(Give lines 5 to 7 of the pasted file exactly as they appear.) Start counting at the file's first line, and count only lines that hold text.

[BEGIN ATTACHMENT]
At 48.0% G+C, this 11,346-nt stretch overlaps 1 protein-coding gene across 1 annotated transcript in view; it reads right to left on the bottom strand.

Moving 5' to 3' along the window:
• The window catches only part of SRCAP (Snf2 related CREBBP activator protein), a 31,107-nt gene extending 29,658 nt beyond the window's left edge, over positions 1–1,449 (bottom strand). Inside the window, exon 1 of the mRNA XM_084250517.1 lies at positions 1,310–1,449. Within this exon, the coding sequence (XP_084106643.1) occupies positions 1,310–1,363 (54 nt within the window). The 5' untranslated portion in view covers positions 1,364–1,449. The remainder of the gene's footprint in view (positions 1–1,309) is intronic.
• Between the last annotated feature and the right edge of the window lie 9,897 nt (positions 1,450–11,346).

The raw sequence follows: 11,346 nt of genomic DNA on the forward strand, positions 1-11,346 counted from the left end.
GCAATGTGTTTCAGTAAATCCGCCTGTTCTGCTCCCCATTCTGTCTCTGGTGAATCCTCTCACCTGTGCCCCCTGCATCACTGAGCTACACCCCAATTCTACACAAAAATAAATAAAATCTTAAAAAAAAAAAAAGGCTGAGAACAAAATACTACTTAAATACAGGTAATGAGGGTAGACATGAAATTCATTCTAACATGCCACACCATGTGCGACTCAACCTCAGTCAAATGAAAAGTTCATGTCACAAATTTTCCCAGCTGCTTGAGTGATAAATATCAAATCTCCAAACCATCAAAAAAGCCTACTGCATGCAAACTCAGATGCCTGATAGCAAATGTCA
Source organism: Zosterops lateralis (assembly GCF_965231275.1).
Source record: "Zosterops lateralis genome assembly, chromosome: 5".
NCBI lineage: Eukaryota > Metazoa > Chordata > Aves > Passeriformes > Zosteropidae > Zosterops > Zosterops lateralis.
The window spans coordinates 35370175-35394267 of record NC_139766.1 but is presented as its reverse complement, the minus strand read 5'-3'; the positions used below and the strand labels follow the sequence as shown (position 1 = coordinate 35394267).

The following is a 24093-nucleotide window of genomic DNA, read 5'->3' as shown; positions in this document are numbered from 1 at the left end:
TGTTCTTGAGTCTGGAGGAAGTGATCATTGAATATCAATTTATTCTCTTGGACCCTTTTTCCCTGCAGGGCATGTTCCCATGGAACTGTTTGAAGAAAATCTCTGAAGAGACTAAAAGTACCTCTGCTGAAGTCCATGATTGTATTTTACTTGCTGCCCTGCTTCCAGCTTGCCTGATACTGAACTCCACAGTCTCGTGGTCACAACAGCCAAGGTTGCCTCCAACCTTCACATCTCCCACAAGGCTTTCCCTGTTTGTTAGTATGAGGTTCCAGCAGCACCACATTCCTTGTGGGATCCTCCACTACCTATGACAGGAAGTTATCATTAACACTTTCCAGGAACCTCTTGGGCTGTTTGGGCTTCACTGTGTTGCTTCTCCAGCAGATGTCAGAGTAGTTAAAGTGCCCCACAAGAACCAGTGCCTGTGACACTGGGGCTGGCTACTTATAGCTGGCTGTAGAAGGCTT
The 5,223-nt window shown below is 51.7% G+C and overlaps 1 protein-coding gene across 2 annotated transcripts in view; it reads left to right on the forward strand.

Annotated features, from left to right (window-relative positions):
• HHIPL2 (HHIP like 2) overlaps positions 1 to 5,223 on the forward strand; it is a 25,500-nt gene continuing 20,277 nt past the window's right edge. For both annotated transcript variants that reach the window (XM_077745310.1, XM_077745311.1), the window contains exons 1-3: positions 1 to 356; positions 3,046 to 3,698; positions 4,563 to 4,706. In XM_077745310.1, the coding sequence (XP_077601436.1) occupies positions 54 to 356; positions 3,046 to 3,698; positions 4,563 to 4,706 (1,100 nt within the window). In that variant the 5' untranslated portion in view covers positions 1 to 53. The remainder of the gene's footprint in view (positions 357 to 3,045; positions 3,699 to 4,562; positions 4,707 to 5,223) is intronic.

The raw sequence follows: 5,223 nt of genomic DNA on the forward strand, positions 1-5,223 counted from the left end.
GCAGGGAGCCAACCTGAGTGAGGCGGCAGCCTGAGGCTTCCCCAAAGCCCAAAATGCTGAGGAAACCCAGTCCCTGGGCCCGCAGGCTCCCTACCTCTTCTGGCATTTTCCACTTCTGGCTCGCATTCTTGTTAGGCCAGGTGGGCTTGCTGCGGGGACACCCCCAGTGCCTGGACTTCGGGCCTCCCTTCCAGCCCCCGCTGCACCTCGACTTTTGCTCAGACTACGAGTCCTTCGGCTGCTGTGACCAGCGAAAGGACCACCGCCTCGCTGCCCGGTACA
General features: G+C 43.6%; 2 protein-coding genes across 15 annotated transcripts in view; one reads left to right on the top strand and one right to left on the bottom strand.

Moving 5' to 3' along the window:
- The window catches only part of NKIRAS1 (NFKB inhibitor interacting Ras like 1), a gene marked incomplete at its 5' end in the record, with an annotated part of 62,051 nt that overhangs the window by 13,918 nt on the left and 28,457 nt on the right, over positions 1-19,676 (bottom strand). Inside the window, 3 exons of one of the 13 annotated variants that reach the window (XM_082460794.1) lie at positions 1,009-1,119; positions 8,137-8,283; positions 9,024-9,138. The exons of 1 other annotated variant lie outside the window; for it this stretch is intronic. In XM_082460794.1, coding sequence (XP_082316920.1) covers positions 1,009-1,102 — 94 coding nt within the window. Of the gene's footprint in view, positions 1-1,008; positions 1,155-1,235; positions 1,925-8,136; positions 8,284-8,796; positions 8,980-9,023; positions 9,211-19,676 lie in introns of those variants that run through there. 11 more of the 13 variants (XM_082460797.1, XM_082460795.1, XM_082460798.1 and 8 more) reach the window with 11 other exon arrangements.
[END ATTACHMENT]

The raw sequence follows: 11,346 nt of genomic DNA on the forward strand, positions 1-11,346 counted from the left end.
GCAATGTGTTTCAGTAAATCCGCCTGTTCTGCTCCCCATTCTGTCTCTGGTGAATCCTCTCACCTGTGCCCCCTGCATCACTGAGCTACACCCCAATTCTACACAAAAATAAATAAAATCTTAAAAAAAAAAAAAGGCTGAGAACAAAATACTACTTAAATACAGGTAATGAGGGTAGACATGAAATTCATTCTAACATGCCACACCATGTGCGACTCAACCTCAGTCAAATGAAAAGTTCATGTCACAAATTTTCCCAGCTGCTTGAGTGATAAATATCAAATCTCCAAACCATCAAAAAAGCCTACTGCATGCAAACTCAGATGCCTGATAGCAAATGTCA
Source organism: Zosterops lateralis (assembly GCF_965231275.1).